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Organosols [OR]


This class caters for most soils dominated by organic materials. Although they are found from the wet tropics to the alpine regions, areas are mostly small except in south west Tasmania. There have been few previous attempts to subdivide these soils and data are limited in Australia.

Distribution of Organosols in Australia.
Soil Profile (View type example photo of Hemic Organosol).


Soils that are not regularly inundated by saline tidal waters and either:

  1. Have more than 0.4 m of organic materials within the upper 0.8 m. The required thickness may either extend down from the surface or be taken cumulatively within the upper 0.8 m. or
  2. Have organic materials extending from the surface to a minimum depth of 0.1 m; these either directly overlie rock or other hard layers, partially weathered or decomposed rock or saprolite, or overlie fragmental material such as gravel, cobbles or stones in which the interstices are filled or partially filled with organic material. In some soils there may be layers of humose and/or melacic horizon material underlying the organic materials and overlying the substrate.


The above definition is similar to definitions of organic soils in Soil Taxonomy (1975) and in Canada (Canada Soil Survey Committee 1978).



These suborders are essentially the same as in Soil Taxonomy. The terms fibric, hemic and sapric correspond to fibrous, mesic (semifibrous) and humic as used in Canada and England and Wales. In some north Queensland seasonal swamps, thick peats can have 0.3-0.4 m of sapric over hemic and/or fibric peat. When more data are available it may be necessary to modify the suborder definitions to cater for soils where the type of peat changes with depth.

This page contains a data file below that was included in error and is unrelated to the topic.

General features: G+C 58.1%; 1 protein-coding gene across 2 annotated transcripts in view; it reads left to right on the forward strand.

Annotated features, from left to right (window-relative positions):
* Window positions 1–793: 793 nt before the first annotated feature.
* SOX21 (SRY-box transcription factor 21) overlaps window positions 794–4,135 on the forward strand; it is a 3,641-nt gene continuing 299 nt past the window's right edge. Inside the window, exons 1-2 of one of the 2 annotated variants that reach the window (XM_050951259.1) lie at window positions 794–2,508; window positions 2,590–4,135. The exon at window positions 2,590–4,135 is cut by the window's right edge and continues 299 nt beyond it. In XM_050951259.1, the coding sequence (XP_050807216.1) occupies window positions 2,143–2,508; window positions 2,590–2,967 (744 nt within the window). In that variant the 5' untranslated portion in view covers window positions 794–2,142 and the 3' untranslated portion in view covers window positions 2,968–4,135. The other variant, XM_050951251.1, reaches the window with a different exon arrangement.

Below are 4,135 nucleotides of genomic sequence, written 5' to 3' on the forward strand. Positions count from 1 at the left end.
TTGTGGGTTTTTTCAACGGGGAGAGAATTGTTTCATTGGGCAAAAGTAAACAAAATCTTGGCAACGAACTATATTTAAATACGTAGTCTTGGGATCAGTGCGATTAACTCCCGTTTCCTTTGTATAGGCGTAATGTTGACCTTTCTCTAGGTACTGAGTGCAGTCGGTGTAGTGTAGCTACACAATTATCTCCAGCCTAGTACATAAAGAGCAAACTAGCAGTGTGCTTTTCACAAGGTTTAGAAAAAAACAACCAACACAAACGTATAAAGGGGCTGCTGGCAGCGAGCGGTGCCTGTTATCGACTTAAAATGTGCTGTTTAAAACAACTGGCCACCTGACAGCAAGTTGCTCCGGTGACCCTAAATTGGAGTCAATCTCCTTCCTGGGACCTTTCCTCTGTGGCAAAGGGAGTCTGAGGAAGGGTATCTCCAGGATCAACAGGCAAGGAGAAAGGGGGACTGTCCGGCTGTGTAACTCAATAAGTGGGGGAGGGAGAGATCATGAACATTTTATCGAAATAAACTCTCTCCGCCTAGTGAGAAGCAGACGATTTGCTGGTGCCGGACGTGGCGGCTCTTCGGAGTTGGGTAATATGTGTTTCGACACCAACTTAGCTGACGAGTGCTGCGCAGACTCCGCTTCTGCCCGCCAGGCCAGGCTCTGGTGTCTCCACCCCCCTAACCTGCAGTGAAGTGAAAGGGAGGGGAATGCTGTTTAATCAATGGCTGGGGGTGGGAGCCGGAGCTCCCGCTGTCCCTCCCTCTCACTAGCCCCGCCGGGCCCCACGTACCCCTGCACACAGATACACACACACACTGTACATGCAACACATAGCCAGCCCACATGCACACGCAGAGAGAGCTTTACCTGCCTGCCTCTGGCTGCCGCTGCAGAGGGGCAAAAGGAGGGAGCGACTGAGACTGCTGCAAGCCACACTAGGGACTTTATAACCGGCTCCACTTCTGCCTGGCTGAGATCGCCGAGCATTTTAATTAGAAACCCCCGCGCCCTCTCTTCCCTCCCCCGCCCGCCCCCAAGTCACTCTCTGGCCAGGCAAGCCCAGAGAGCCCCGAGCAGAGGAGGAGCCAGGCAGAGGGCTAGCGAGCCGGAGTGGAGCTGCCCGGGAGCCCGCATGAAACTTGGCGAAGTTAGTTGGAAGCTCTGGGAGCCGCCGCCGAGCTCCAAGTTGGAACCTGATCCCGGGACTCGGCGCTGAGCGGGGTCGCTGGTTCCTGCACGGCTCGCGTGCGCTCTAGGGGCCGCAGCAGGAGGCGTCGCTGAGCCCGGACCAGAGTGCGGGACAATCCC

Great Groups

It is likely that not all of the great groups below will be applicable to each suborder. It is also likely that other great groups will be required as knowledge increases.


The following subgroups may not be relevant to all great groups of each suborder, and future investigations may reveal additional subgroups.

Possible Family Criteria

Nature of uppermost organic materials

The term granular [P] is applied if there is a surface layer at least 0.2 m thick which has a distinct granular or subangular blocky structure. This condition occurs in peat soils that have been either drained or drained and cultivated, and is also known as earthy or ripened peat. In Australia it is known to occur with sapric peats, but it is uncertain if it occurs with hemic or fibric peats.

Cumulative thickness of organic materials1

Very thin [T] : < 0.25 m
Thin [U] : 0.25 - < 0.5 m
Moderate [V] : 0.5 - < 1.0 m
Thick [W] : 1.0 - < 1.5 m
Very thick [X] : 1.5 - 5 m
Giant [Y] : > 5 m

1 These codes are the same as those used for soil depth, which have the same class limits, in the other orders.

[ AN ] [ OR ] [ PO ] [ VE ] [ HY ] [ KU ] [ SO ] [ CH ] [ CA ] [ FE ] [ DE ] [ KA ] [ RU ] [ TE ]